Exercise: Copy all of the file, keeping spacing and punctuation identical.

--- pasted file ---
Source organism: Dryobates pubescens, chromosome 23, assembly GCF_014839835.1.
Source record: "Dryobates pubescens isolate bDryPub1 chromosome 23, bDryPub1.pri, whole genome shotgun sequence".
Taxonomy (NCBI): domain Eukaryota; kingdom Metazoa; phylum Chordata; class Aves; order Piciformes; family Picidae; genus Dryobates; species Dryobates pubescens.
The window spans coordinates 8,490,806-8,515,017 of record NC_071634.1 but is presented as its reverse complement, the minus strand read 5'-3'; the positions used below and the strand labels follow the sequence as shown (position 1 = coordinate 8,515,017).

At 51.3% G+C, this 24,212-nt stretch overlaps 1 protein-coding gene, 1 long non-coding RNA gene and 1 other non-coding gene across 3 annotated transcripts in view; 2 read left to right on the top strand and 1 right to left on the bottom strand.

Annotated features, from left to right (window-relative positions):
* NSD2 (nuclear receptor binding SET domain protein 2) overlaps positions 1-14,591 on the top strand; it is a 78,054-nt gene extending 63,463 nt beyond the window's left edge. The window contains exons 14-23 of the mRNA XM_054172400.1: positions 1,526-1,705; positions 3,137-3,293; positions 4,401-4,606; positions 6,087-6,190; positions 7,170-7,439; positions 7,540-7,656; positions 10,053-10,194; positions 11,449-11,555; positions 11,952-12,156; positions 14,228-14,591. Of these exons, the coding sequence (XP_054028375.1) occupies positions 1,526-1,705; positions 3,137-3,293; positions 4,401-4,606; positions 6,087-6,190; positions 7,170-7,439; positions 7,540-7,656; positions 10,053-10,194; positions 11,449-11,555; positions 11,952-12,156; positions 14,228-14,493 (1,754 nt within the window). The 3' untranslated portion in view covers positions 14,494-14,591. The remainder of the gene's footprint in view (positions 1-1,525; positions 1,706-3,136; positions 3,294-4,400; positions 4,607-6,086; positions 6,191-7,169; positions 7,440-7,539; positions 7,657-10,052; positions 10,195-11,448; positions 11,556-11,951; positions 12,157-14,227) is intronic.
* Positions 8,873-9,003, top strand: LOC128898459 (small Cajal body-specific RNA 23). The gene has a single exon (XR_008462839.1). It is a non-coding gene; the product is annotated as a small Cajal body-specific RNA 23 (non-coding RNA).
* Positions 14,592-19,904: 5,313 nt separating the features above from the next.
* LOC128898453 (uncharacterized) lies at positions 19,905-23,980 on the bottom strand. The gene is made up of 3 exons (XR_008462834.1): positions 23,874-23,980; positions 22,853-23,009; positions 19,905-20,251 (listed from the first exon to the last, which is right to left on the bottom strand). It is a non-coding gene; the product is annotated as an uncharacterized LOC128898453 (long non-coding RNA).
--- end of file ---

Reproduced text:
Source organism: Dryobates pubescens, chromosome 23, assembly GCF_014839835.1.
Source record: "Dryobates pubescens isolate bDryPub1 chromosome 23, bDryPub1.pri, whole genome shotgun sequence".
Taxonomy (NCBI): domain Eukaryota; kingdom Metazoa; phylum Chordata; class Aves; order Piciformes; family Picidae; genus Dryobates; species Dryobates pubescens.
The window spans coordinates 8,490,806-8,515,017 of record NC_071634.1 but is presented as its reverse complement, the minus strand read 5'-3'; the positions used below and the strand labels follow the sequence as shown (position 1 = coordinate 8,515,017).

At 51.3% G+C, this 24,212-nt stretch overlaps 1 protein-coding gene, 1 long non-coding RNA gene and 1 other non-coding gene across 3 annotated transcripts in view; 2 read left to right on the top strand and 1 right to left on the bottom strand.

Annotated features, from left to right (window-relative positions):
* NSD2 (nuclear receptor binding SET domain protein 2) overlaps positions 1-14,591 on the top strand; it is a 78,054-nt gene extending 63,463 nt beyond the window's left edge. The window contains exons 14-23 of the mRNA XM_054172400.1: positions 1,526-1,705; positions 3,137-3,293; positions 4,401-4,606; positions 6,087-6,190; positions 7,170-7,439; positions 7,540-7,656; positions 10,053-10,194; positions 11,449-11,555; positions 11,952-12,156; positions 14,228-14,591. Of these exons, the coding sequence (XP_054028375.1) occupies positions 1,526-1,705; positions 3,137-3,293; positions 4,401-4,606; positions 6,087-6,190; positions 7,170-7,439; positions 7,540-7,656; positions 10,053-10,194; positions 11,449-11,555; positions 11,952-12,156; positions 14,228-14,493 (1,754 nt within the window). The 3' untranslated portion in view covers positions 14,494-14,591. The remainder of the gene's footprint in view (positions 1-1,525; positions 1,706-3,136; positions 3,294-4,400; positions 4,607-6,086; positions 6,191-7,169; positions 7,440-7,539; positions 7,657-10,052; positions 10,195-11,448; positions 11,556-11,951; positions 12,157-14,227) is intronic.
* Positions 8,873-9,003, top strand: LOC128898459 (small Cajal body-specific RNA 23). The gene has a single exon (XR_008462839.1). It is a non-coding gene; the product is annotated as a small Cajal body-specific RNA 23 (non-coding RNA).
* Positions 14,592-19,904: 5,313 nt separating the features above from the next.
* LOC128898453 (uncharacterized) lies at positions 19,905-23,980 on the bottom strand. The gene is made up of 3 exons (XR_008462834.1): positions 23,874-23,980; positions 22,853-23,009; positions 19,905-20,251 (listed from the first exon to the last, which is right to left on the bottom strand). It is a non-coding gene; the product is annotated as an uncharacterized LOC128898453 (long non-coding RNA).